In two years, outgoing Aberdeen Proving Ground commander has opened up new lines of communication

Maj. Gen. Randy Taylor
Maj. Gen. Randy Taylor (Courtesy Sean Kief APG)

In about 24 months, Maj. Gen. Randy Taylor has created a connection between Aberdeen Proving Ground and the community outside the gate that hasn’t existed in years, Harford County leaders said.

“He’s been probably one of the best generals we’ve had to work with who immersed himself in the community,” said Harford County Executive Barry Glassman, who’s been in politics since the early 1990s.


“I tell everyone we’ve been blessed with the leadership at APG for a long time, but none more so than Gen. Taylor,” said Patrick Vincenti, president of the Harford County Council.

“He has invested such an effort into really working with the community and getting outside the gates,” said Angela Rose, executive director of the Harford County Chamber of Commerce. “In my experience, nothing like this has happened in recent history.”


Taylor, 56, who came to APG in April 2017, has been reassigned to the U.S. Strategic Command at Offutt Air Force Base in Nebraska, where he will serve as chief of staff for the Strategic Command, one of 10 Defense Department “unified commands” that brings Army, Navy, Air Force and Marine Corps assets, as well as civilian workers, together to deter nuclear and other forms of “strategic attack” against the U.S. and its allies.

“It’s a bittersweet feeling, knowing we’re going to go where the Army needs us far away from here, Omaha. It’s an important job, I really feel like it’s a very good fit. The Army needs me to do that. I go willingly,” Taylor, who was eligible to retire 12 years ago, said.

Taking Taylor’s place is Maj. Gen. Mitchell Kilgo, director, J-6, U.S. Central Command at MacDill Air Force Base in Florida. A date for the change of command has not been announced, but he will be the guest speaker May 19 at the Gold Star Spouse’s Day afternoon tea.

As the commanding general of the post that employs more than 20,000 and of the U.S. Army Communications-Electronics Command, Taylor and his husband, Lucas, have immersed themselves in the Harford County community like no commanding couple in recent years.


They attend fire banquets, local government meetings, festivals or a host of other events in the community.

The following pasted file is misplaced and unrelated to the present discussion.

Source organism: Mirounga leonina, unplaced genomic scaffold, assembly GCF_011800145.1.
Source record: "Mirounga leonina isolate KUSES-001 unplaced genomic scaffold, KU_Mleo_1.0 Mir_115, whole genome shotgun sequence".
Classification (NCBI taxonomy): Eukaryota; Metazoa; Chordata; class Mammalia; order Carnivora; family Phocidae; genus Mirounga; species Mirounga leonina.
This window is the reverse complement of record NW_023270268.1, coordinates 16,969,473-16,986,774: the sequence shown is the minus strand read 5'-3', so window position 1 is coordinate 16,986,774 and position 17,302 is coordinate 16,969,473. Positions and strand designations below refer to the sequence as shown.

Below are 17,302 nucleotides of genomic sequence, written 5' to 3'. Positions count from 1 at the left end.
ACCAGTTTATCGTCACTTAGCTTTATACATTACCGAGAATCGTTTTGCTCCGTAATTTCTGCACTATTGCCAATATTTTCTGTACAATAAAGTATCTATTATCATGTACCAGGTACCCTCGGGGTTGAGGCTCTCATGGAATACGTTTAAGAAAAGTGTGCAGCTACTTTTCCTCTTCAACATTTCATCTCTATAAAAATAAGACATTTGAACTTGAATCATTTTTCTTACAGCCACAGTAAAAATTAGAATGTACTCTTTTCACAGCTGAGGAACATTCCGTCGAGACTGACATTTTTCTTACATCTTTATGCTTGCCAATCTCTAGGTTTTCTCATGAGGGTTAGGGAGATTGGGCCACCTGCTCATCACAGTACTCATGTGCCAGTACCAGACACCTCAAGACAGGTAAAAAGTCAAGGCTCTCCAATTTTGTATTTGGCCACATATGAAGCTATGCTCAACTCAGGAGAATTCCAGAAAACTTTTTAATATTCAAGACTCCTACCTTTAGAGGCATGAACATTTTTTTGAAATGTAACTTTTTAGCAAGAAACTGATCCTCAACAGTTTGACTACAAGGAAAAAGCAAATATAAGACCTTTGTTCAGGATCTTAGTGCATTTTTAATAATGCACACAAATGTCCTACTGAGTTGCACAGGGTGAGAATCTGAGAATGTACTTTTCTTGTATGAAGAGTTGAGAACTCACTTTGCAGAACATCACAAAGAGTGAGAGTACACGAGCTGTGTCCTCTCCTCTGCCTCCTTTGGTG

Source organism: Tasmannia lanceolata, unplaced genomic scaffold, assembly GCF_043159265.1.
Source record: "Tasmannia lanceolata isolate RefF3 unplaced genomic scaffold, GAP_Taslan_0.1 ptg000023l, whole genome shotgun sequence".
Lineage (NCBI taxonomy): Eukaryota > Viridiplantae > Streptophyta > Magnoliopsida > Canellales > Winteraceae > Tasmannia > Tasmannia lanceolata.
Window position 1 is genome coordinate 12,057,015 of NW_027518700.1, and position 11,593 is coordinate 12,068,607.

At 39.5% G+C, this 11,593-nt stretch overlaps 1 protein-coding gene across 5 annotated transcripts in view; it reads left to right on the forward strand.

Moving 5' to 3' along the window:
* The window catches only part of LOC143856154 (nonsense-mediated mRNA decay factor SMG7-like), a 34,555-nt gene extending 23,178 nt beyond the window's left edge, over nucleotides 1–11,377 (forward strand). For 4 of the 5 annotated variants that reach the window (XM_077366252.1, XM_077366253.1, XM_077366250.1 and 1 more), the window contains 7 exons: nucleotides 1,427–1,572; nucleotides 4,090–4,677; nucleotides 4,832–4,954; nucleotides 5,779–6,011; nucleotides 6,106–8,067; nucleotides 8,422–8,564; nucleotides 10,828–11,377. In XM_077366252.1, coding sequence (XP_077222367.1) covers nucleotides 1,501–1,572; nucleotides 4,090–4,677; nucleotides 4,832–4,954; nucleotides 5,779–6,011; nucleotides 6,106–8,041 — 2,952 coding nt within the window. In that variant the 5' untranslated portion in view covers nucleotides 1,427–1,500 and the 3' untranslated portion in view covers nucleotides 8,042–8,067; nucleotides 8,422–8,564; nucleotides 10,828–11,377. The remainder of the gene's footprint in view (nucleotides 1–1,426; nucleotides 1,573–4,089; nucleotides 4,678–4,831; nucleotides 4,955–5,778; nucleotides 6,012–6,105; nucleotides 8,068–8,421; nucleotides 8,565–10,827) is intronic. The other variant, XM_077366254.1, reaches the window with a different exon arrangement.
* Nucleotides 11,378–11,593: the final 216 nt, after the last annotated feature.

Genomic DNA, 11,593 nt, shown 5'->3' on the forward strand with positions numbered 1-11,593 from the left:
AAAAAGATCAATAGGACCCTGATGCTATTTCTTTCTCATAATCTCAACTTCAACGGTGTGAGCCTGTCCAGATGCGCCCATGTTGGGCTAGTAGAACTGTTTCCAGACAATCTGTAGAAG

Taylor and his husband don’t have to be as involved as they are, they do it because they want to and “it’s fun for us,” Taylor said.

“The civilian-military gap, it’s not something I was instructed to go out and fix, but something I’ve had my eye on for a while,” he said. “To me there’s a concern if you look way into the future several decades out, what could come of that.

“The more the community understands the Army — understands APG and what we do — the more we’ll be connected; the more we help close the gap between military and civilian.”

Importance to the community

At a recent Harford County Chamber of Commerce meeting, Taylor said he had a surprise announcement to make.

Someone shouted, “You’re staying?”

It’s an indication of how respected he is in the county.

“It’s been a huge blessing to have him here because so many people know him, know what’s happening on Aberdeen Proving Ground and are aware of that great asset we have in our county and what they’re doing, because of his leadership,” said Rose, of the chamber.

Taylor presented Rose with the Army Commander's Award for Public Service at the breakfast April 25.

His involvement sends a message to the business community that Aberdeen Proving Ground is not an isolated installation, she said.

“It really does take all of these different pieces to create the whole puzzle and make things work,” Rose said. “It’s been amazing to have those conversations and realize that yes, there’s so much happening behind the gate and it’s very secluded sometimes and isolated, but it’s really the people outside the gate that are making that happen and are making an impact in the lives of the employees working on base and going out to shop or eat or those kinds of things.

“The positive impact is it takes all the pieces of the community puzzle to progress and do good.”